of Luck and Preparation

Writer and motivational speaker Brian Tracy tells us that “Luck is when opportunity meets preparation.  Perfect performance comes from painstaking preparation, often for weeks, months and years in advance.”

Truer words could not be spoken about the art of landscape photography. As landscape photographers, we have no control over lighting, weather or the scenic layout of our subjects. That’s where preparation becomes important. We prepare when we go out with our cameras, even though the weather doesn’t look promising, or when we would rather be sleeping in.

Following on from my last blog post, after following the Murray River to its outlet into the sea, I then followed the southern coastline in Victoria, an area known as the “Great Ocean Road" towards the city of Melbourne. Late in the evening, having just passed through the sea side town of Lorne, I was running quite low on fuel and being afraid of running out in the middle of the night, with no place open to refuel, I decided to pull over for the night.

As sunrise approached I recognized the potential for great light. It was dark when I had arrived the previous evening, leaving me unable to scout for a suitable foreground location in advance. This is where previous experience and preparation came into play; they gave me the edge in understanding the relationship between sea and land. Guided by a flashlight I found a great place to setup. This photograph is the result.

Blazing Sunrise, Great Ocean Road

In addition to helping pick the right location, preparation helped me to setup the large format camera, a bulky and exacting camera to setup even in the best of lighting conditions, well in advance of sunrise. Without an understanding of the camera, based upon years of experience, I could not have gotten the depth of field, while balancing the light and dark areas of the scene (by use of a split neutral density filter) that I desired for the final photograph.

The luck was in the sunrise itself, preparation allowed it to be captured on film in a pleasing manner.

Photo details: Sunrise, Great Ocean Road, Victoria, Australia. Toyo 45AII camera (4×5), Nikkor 90mm f8, .6 Split Neutral Density Filter, on Fuji Velvia 100.

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of Favorites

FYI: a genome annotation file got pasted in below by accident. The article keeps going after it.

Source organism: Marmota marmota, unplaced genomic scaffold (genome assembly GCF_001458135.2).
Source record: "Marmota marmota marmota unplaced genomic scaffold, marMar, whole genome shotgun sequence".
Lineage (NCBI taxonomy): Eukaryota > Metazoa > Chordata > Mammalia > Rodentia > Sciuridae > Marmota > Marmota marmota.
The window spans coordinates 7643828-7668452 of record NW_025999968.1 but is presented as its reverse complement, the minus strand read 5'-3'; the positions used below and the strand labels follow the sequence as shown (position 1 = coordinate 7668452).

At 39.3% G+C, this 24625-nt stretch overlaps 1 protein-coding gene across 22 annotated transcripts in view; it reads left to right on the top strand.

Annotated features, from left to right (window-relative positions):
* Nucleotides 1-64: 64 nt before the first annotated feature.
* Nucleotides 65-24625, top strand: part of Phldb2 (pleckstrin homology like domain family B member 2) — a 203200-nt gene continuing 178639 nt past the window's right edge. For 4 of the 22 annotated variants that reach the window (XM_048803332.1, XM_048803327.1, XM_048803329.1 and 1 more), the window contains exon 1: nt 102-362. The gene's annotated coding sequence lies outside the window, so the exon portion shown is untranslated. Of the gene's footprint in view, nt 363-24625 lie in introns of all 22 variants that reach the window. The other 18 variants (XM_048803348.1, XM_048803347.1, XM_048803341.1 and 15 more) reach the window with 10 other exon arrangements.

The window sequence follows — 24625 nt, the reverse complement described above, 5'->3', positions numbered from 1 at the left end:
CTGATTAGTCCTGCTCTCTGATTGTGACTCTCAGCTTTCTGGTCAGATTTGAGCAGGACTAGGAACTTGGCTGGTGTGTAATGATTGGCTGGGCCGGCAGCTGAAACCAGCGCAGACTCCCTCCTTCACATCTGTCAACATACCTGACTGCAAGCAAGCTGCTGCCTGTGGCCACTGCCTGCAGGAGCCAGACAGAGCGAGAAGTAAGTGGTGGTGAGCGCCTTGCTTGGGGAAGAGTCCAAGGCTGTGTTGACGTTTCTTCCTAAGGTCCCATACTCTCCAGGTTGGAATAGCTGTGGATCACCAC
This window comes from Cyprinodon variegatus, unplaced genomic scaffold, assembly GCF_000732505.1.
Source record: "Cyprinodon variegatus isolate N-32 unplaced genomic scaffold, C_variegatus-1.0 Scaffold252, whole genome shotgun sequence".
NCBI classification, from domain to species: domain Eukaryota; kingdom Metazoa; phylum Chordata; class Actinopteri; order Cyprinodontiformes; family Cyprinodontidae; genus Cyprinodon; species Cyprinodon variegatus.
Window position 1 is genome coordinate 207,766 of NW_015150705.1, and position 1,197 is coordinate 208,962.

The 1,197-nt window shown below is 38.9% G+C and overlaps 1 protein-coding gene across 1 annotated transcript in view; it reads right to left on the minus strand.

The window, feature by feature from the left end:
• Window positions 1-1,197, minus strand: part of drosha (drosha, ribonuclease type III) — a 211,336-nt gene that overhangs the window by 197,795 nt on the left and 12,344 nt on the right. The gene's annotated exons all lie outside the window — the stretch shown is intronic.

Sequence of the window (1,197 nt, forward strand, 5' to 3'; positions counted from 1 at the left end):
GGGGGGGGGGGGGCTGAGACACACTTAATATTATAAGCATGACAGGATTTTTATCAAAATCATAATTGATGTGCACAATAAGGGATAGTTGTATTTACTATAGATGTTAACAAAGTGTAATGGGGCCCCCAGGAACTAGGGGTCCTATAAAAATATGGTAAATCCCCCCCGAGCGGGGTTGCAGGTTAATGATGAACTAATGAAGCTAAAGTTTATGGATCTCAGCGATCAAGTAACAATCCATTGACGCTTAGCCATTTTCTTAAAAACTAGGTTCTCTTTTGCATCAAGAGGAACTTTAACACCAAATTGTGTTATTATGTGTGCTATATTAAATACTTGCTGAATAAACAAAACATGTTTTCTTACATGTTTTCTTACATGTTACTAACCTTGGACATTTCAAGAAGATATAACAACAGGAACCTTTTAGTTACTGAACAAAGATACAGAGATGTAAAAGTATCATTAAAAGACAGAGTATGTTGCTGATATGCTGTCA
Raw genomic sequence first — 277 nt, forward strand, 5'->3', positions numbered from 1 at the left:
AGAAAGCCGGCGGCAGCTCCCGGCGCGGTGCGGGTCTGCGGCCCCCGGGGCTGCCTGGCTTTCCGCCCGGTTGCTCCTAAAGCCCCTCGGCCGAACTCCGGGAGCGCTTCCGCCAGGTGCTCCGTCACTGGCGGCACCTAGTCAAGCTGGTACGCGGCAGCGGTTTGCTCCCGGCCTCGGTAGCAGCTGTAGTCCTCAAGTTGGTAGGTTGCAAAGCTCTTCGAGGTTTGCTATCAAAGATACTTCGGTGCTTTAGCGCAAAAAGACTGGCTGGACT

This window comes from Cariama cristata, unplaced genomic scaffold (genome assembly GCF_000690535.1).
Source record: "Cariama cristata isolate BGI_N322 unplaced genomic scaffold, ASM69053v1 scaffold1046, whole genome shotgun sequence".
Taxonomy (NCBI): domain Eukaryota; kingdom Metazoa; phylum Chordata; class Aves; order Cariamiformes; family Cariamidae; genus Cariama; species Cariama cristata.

Photographers each have their favorite photograph, which isn’t surprising. Quite often these photographs haven’t received as much acclaim or success as the photographer would like. The photographer is then left wondering why. Forgotten is that often it is the story behind the photograph which makes it a favorite.

Several years ago, I made a trip to Australia, the purpose being to follow the Murray River, from Albury, New South Wales, to the point where the Murray River flows into the sea in South Australia. After arriving in Echuca, my first stop of the day, I had just enough time to check into my hotel, before I needed to scout for a location from which to photograph the sunset.

Driving along a backroad I came across a bend in the river with a small nearby dock that looked promising. I setup for the camera for the shot, and then waited for the light to get “just right” – a rich, warm tone on the surrounding trees and river – before tripping the shutter.

AU4034AA

What makes this photograph memorable, for me, is not just the photograph itself, but what happened after it was taken. The sun began setting, and a calm, quietness extended over the landscape, presenting a serene landscape. Soon afterwards, came the glorious Australian night sky, with its multitude of stars – a serene ending for such a productive day. I knew then that I had experienced a scene that would remain in my memory for some time to come.

Photo Details: Echuca, Victoria, Australia. Toyo 45AII camera (4×5), Schneider 135mm f5.6 lens, on Fuji Velvia 100, Tiffen Warm Polarizer.